Strasbourg is the capital of Alsace. It sits along the Ill River which flows into the Rhine River just east of the city. Across the Rhine lays Germany and its Black Forest. Strasbourg shares its past with Alsace of having been part of France and Germany at various times throughout history and, like many towns in Alsace, has a Germanic name. Having one of the largest ports on the Rhine River, Strasbourg has long been a major commercial center. Strasbourg suffered all the usual events of ancient European cities, war, sickness, religious persecutions but in July 1518 the city was visited by the mysterious Dancing Plague. Some 400 citizens were struck by a dancing mania that caused them to dance constantly for weeks and resulted in most of them dying from heart attack, stroke or exhaustion. Strasbourg's magnificent city center is actually a large island in the Ill River, the historic Grande Île (Grand Island), the location of most of the city's tourist attractions; the Strasbourg Cathedral, the Cathédrale Notre-Dame-de-Strasbourg or the Cathedral of Our Lady of Strasbourg and Petite-France. Today, Strasbourg is the location of the European Union Parliment.
After we checked into our hotel we walked to Cathédrale Notre-Dame-de-Strasbourg, the Strasbourg Cathedral. It is incredibly beautiful and, having been the tallest building in the world until 1874, it is still visible from miles around.
Like many European churches, the Strasbourg Cathedral is built in the shape of the cross. Inside is truly breathtaking.
The cathedral's stained glass windows are some of the oldest in the world having orginally been installed in the 13th and 14th centuries.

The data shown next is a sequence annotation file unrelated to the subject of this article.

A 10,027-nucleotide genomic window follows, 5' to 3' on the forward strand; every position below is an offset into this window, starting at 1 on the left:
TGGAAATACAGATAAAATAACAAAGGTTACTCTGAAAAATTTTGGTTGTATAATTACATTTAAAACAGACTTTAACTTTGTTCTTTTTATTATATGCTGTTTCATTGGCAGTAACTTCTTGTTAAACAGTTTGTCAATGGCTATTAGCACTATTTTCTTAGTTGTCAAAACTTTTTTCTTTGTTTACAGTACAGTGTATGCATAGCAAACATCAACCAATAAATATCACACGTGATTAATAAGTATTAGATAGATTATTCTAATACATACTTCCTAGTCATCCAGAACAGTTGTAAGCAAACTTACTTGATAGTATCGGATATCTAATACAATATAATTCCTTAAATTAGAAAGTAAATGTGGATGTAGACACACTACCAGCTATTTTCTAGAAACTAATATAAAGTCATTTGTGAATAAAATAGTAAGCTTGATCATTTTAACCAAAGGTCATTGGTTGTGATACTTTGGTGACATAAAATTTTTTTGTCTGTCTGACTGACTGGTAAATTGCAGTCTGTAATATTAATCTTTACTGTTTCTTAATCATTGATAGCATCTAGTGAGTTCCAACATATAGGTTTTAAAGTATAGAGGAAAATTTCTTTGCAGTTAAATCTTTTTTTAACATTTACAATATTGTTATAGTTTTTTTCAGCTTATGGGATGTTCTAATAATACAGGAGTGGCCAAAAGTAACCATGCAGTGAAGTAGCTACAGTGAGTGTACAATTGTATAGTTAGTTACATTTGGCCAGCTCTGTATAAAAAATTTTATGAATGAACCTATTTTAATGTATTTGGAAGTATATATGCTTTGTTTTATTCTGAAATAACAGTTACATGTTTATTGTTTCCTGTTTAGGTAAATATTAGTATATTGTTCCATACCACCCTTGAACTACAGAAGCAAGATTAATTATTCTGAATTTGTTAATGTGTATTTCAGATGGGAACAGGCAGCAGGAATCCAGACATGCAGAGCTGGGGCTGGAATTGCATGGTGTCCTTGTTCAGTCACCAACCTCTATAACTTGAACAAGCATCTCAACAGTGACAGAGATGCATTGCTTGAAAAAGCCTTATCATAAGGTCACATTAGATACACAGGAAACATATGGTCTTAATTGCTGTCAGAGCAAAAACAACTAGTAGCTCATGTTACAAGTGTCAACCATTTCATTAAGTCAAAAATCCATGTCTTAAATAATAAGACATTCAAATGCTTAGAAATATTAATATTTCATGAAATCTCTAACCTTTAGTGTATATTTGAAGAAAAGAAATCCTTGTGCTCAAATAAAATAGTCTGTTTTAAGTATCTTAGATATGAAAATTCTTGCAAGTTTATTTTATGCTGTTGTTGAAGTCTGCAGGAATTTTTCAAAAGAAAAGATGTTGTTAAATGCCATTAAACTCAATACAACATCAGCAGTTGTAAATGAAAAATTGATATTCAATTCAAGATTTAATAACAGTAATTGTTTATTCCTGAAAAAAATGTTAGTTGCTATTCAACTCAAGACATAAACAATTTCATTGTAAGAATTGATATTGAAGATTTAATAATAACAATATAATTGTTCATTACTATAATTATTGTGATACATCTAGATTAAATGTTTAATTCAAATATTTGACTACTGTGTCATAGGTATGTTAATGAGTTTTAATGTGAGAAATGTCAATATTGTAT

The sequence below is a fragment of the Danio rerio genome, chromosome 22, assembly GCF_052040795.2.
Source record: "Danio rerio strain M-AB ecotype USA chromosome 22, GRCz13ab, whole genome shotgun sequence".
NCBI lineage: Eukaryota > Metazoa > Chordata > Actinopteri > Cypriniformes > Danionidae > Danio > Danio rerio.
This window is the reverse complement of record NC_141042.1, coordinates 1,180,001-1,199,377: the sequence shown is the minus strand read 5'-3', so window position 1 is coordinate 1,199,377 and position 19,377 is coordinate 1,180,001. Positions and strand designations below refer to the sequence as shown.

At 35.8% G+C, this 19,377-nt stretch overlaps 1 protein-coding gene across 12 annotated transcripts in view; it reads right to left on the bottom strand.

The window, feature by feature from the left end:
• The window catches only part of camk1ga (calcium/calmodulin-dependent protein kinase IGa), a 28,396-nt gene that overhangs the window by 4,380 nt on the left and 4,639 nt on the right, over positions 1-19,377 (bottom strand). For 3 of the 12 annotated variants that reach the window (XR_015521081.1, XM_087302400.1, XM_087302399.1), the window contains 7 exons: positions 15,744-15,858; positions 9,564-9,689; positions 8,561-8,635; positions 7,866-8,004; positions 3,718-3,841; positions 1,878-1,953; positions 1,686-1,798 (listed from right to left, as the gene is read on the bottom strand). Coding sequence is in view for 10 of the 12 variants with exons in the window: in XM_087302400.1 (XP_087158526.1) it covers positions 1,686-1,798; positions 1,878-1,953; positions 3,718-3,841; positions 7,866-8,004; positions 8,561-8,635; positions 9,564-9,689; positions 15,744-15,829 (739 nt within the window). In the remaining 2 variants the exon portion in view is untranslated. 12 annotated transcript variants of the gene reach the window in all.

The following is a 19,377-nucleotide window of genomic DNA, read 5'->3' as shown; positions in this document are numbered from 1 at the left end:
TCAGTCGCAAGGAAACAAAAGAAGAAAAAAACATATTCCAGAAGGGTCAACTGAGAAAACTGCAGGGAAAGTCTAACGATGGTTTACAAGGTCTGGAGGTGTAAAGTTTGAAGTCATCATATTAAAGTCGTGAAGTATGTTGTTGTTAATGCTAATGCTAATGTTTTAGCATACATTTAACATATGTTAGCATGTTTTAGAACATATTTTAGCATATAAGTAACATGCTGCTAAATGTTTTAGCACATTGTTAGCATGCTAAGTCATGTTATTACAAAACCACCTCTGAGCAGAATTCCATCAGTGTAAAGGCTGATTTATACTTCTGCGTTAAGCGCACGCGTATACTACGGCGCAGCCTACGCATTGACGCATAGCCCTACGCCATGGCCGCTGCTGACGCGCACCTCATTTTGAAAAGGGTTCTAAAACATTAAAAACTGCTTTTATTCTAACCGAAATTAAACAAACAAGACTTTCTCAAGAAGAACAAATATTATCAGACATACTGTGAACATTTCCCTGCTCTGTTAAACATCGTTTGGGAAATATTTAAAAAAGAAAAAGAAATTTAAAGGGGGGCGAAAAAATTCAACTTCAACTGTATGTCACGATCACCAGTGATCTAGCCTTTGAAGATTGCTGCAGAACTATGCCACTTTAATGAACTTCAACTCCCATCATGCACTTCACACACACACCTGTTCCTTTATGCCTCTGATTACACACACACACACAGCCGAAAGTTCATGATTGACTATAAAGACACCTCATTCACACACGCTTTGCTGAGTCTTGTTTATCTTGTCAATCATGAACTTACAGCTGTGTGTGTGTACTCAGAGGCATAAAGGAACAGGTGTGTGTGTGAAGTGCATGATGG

The back window of the cathedral and the main organ.
Located in the right transept is the Pillar of angels, here on the left, and one of the largest astronomical clocks in the world. Although not the original clock located here this one was built around 1840. It tells the phases of the moon, equinoxes, leap years, current zodiac sign and much more. At 1230 PM each day the entire clock can be seen in motion.
Maison Kammerzell is a medieval building built in 1427. It sits in the square just outside the cathedral.
There are lots of ancient rooftops in the Strasbourg city center. This highest roof is also just outside the cathedral. Really amazing to think of medieval workers building these tall structures. Those top windows are on what looked like a ninth floor.
The next morning we're walking around the corner from our hotel to a nice brakery when we run into this. Europeans sure like the mad baby theme.
He had a great breakfast at Kern which turned out to be much more than just a bakery. We had a tasty Quiche Lorraine and a pastry. Kern also had a nice vegetable and butcher area. It was lots of fun to watch the butchers in action; prepping a chicken for sale, removing the head and claws. Here's a full beef leg they were getting ready to work on.
An entire rib cage at the Kern butchers. Not sure what it is; goat, pig, lamb, deer, small horse. Also, for sale were rabbit, duck, pheasant, dove; seemed like every type of small animal.
A major attraction of the Strasbourg city center is an area called Petite-France. Numerous old half-timbered buildings and homes right on the Ill River.
On the upper right of the roof you can see the structure that is placed high on various structures to attract storks and hopefully build their nest there. Guess there's too many tourists around to attract them here.
You know doing this tourist thing can really make you thirsty. So once in a while you've got to stop and quench your thirst. Here's an interesting logo on a fine French beer, Fischer Tradition; a little boy sitting on a beer keg drinking from a huge glass of amber nectar. Not too PC these days.
Fun couple days in France. Happily we filled two squares; Alsace Wine Road and Strasbourg. Pretty sure we'll be back since it's so close, probably wine inventory gets a little low. Au revoir!!!